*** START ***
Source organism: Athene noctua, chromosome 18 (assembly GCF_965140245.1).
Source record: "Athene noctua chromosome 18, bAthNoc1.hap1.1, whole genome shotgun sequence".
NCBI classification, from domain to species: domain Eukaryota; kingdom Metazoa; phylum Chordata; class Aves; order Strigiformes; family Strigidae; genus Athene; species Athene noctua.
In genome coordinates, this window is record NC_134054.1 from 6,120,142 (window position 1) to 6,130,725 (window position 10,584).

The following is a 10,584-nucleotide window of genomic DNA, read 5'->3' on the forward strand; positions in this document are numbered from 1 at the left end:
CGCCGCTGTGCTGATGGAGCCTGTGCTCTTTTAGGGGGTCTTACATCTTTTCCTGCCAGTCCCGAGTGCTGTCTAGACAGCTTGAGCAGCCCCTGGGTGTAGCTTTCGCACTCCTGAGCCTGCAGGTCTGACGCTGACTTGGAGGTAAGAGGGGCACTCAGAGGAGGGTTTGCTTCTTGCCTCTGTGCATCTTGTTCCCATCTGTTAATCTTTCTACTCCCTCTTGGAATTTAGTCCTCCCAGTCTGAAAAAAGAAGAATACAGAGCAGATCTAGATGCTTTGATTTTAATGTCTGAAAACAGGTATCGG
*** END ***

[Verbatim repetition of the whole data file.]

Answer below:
Source organism: Athene noctua, chromosome 18 (assembly GCF_965140245.1).
Source record: "Athene noctua chromosome 18, bAthNoc1.hap1.1, whole genome shotgun sequence".
NCBI classification, from domain to species: domain Eukaryota; kingdom Metazoa; phylum Chordata; class Aves; order Strigiformes; family Strigidae; genus Athene; species Athene noctua.
In genome coordinates, this window is record NC_134054.1 from 6,120,142 (window position 1) to 6,130,725 (window position 10,584).

The following is a 10,584-nucleotide window of genomic DNA, read 5'->3' on the forward strand; positions in this document are numbered from 1 at the left end:
CGCCGCTGTGCTGATGGAGCCTGTGCTCTTTTAGGGGGTCTTACATCTTTTCCTGCCAGTCCCGAGTGCTGTCTAGACAGCTTGAGCAGCCCCTGGGTGTAGCTTTCGCACTCCTGAGCCTGCAGGTCTGACGCTGACTTGGAGGTAAGAGGGGCACTCAGAGGAGGGTTTGCTTCTTGCCTCTGTGCATCTTGTTCCCATCTGTTAATCTTTCTACTCCCTCTTGGAATTTAGTCCTCCCAGTCTGAAAAAAGAAGAATACAGAGCAGATCTAGATGCTTTGATTTTAATGTCTGAAAACAGGTATCGG